Prenup: 5 ways to protect your assets and your marriage

June 8, 2011

Safeguarding against the end of a marriage, before it even begins, certainly isn’t romantic. But for wealthy families or those with substantial assets, prenuptial agreements are fast becoming as standard as the purchase of a white wedding dress.

Seventy-three percent of divorce lawyers say they saw an increase in prenups over the past five years, with 52 percent citing women as the initiating party, according to a survey conducted last year by the American Academy of Matrimonial Lawyers (AAML).

Linda Lea Viken, president of AAML, believes the popularity of prenups has exploded post-recession. “I think people are becoming more concerned with debt coming into a marriage and there has been a uptick in addressing that in prenuptial agreements.”

A prenup may seem like an iron-clad way to protect your assets, but ignoring certain considerations may do more harm to your impending marriage than the inherent I-don’t-trust-you nature of the agreement. Here are some tips on how to ensure you’re able to sign on the dotted line, and walk down the aisle, with your financial future intact.

Put together the right team
Hiring an attorney to represent your interests is integral to drafting and negotiating an agreement, regardless of what side of the wealth wagon you’re on.

“One problem that people come up against is they think one person can do the drafting for both of them,” says Raquel Sefton, head of the family law department at Sideman & Bancroft LLP in San Francisco, California.

“Couples think this is really simple — we’re getting married, we’ll do this together and it will be fine. From a legal perspective, that’s an inherent conflict of interest because how can that person be representing both parties when their interests may be adverse?”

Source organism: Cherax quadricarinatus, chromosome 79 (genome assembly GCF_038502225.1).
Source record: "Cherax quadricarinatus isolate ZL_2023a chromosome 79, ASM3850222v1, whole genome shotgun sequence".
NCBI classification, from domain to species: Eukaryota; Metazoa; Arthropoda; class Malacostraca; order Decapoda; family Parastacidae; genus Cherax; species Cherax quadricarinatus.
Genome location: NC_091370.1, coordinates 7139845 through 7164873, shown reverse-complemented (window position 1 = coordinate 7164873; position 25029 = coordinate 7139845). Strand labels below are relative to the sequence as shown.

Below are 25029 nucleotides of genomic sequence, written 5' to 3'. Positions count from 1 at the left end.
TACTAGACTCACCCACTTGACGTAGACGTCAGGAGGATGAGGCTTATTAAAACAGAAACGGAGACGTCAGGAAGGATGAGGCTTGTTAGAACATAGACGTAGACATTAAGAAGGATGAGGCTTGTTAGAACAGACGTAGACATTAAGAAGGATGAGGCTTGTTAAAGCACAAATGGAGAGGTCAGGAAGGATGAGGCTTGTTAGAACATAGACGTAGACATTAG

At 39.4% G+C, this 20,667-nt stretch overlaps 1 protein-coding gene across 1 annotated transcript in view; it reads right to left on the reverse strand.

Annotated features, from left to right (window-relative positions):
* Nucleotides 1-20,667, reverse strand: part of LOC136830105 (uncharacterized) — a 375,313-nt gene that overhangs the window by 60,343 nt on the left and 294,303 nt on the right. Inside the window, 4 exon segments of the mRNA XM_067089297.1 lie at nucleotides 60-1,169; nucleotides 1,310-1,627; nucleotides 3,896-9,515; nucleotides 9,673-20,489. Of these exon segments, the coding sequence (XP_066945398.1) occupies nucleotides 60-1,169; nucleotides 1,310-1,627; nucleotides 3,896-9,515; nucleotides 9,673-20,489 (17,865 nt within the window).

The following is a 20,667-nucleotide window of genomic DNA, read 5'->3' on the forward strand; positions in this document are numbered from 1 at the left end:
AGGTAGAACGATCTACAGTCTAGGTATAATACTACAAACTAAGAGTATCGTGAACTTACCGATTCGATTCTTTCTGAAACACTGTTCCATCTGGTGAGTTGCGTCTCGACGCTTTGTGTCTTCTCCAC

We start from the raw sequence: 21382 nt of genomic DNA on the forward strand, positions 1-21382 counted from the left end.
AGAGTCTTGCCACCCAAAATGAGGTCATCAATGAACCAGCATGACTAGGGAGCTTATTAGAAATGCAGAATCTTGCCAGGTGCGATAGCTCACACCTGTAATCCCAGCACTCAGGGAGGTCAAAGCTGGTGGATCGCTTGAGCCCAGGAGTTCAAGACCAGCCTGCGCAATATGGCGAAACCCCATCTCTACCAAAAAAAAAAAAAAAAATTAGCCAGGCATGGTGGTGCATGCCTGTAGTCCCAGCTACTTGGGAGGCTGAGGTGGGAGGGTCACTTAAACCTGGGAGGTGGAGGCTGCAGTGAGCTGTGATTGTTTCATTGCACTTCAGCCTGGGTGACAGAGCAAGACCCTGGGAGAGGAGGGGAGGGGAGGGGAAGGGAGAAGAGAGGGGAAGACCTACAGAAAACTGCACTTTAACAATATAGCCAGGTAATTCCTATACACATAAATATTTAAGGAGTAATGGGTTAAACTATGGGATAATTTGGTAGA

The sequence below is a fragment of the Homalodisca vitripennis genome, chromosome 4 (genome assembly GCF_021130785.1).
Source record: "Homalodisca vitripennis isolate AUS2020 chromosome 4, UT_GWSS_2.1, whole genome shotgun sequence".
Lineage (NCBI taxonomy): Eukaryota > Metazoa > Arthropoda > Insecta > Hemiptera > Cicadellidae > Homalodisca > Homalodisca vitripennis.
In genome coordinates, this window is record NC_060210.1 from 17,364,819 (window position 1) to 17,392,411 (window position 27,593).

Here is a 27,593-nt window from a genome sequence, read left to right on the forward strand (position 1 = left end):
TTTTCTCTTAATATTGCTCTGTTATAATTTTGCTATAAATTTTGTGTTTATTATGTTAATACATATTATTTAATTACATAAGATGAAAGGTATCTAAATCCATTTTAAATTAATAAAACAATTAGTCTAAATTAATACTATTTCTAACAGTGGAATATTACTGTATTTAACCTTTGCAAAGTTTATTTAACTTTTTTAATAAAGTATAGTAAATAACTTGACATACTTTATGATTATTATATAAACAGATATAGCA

In addition to legal counsel, draw from your personal pool of resources. Have a financial adviser you regularly work with? Bring them into the process. Seek advice from a therapist, clergyperson, friend or relative who may have experience with negotiations.

Know your state
Regardless of how savvy you are in business, matrimonial law is complicated, varies from state to state and can have unforeseen effects on your finances. “We can’t expect people who get married to understand how those rules are going to apply to them going forward. So much of what I try to do as a practitioner, and what the prenup should do, is educate both parties. What are the ground rules and do you want to change them?” says Sefton.

Assets are generally classified as either marital or non-marital depending on if you live in a community-property or equitable-distribution state. Your business may be deemed non-marital, but the growth that occurred during the marriage can be considered a marital asset. In some states, gifts and inherited property are non-marital but can be included or excluded in the marriage property as the court deems appropriate.

Keep emotions out of it